BUT, BUT BUT: the Supreme Court has now lost Justice Scalia, and at best Texas could hope for only 4 votes to reverse what the 5th Circuit has done. Indeed, I’m not sure that even Justice Kennedy/Chief Justice Roberts would be on board. If the court ties, the 5th circuit en banc decision stands. (There’s also the possibility of an argument that the interim relief ordered for this election comes too late under the Purcell Principle, but given that the 5th Circuit acted just within the soft July 20th deadline the Supreme Court set, I think the plaintfiffs will be safe in this regard).

FINALLY, these kinds of softening devices are not all they are cracked up to be, and there’s lots of evidence they are not used by lots of voters who need it. (I discuss this disjunction between theory and practice in Softening Voter ID Laws Through Litigation: Is it Enough?, Wisconsin Law Review Forward (forthcoming 2016) (draft available)). One of the 5th Circuit judges, Judge Higgonson, concurring, has a footnote reading: “I also disagree with the opposite criticism that this interbranch engagement ameliorates too little, though that argument is contributory. See Richard L. Hasen, Softening Voter ID Laws Through Litigation: Is it Enough?, WISC. L. REV. FORWARD (forthcoming 2016), (with apologies to Professor Hasen for my citation of his draft version).”

This is a win for the plaintiffs, no doubt, but not nearly as good as getting the law thrown out for everyone.

Ian Millhiser at Think Progress generally concurs with Hasen:

So the court, after considering a complicated array of factors presented by such cases, held that the law violates the Voting Rights Act. That’s the good news for voting rights. The bad news is two-fold.

First, a majority of the Fifth Circuit determined that “there are infirmities in the district court’s” conclusion that Texas acted with discriminatory intent, although it also returned the case to the lower court to reconsider whether such intent existed. That matters for several reasons, the most potentially significant of which is that Section 3 of the Voting Rights Act permits states that act with racially discriminatory intent to be subjected to continuing federal supervision of their voting laws. If the courts ultimately conclude that Texas acted with discriminatory intent, they could also decide to place Texas under the same kind of supervision that the Supreme Court eliminated in its 2013 decision striking down part of the Voting Rights Act.

Additionally, while the Fifth Circuit found Texas’ voter ID law wanting, it is unclear what the remedy will be for this violation of the law. “We acknowledge that the record establishes that the vast majority of eligible voters possess SB 14 ID, and we do not disturb SB 14’s effect on those voters” the court writes,” adding that “those who have SB 14 ID must show it to vote.” It instructs the lower court that the eventual “remedy must be tailored to rectify only the discriminatory effect on those voters who do not have SB 14 ID or are unable to reasonably obtain such identification.” (One possible solution is that the remedy could match the same one handed down by a Wisconsin federal judge in a similar case on Tuesday.)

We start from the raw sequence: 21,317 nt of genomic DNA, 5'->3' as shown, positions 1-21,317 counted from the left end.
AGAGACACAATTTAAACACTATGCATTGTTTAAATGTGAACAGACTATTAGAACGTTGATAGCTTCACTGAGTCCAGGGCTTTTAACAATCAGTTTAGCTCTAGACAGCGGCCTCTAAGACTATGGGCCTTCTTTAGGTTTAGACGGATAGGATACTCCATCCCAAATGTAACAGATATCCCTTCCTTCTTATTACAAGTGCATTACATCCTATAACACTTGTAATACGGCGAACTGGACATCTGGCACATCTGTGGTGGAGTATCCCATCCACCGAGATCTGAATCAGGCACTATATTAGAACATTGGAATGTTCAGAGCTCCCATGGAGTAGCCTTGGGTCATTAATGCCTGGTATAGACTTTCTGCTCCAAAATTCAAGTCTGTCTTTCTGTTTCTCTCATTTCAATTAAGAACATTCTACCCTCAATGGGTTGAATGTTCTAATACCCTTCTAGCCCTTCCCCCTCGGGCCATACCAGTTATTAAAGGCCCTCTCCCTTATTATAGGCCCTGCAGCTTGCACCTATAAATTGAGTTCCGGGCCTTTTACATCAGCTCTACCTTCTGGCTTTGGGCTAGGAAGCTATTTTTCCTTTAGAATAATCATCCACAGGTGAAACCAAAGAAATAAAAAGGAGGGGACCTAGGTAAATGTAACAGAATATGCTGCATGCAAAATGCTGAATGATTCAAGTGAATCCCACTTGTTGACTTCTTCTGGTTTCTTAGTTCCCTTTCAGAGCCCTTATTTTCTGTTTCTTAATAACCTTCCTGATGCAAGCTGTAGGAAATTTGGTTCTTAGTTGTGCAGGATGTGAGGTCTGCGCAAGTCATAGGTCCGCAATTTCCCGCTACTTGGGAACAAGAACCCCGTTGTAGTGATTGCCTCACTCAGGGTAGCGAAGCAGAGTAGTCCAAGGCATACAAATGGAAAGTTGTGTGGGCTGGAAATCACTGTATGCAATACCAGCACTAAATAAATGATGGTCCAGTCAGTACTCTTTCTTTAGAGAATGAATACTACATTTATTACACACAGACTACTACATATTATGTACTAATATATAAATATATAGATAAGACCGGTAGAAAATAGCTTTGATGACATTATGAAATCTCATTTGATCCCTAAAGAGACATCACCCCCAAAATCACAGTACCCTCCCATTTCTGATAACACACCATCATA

So this is a victory for voting rights, but not a total one. Nevertheless, given the Fifth Circuit’s conservatism, it is a surprising decision. And no doubt a welcome one for voting rights supporters.

Here’s more on that Wisconsin decision. The district court may try to craft a solution, but as Andrea Greer notes, it’s not out of the question that Greg Abbott could call a special session to try to “fix” the law. Mostly, it’s a matter of timing. The law as it exists cannot be used – there must be a remedy for the people who don’t have ID. That needs to be in place probably in the next six to eight weeks, to ensure there’s enough time for local election admins to communicate to voters what they will need to be able to vote. Striking the whole thing down would have been better and less confusing, but this is what we’ve got. There’s also still a chance that the district court could find discriminatory intent again under the new standard the Fifth Circuit set, and I presume that one way or another, this will eventually go to SCOTUS. But for now, a decent if not resounding win. The Chron story is here, and Courthouse News, the Brennan Center, the Press, the Rivard Report, and PDiddie have more.

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2 Responses to Fifth Circuit affirms voter ID ruling

  1. Bill Daniels says:

    I guess the Mexican “consular matricula” card will be acceptable ID to vote in America now.

  2. Pingback: New affidavit procedure implemented for HD120 special election runoff – Off the Kuff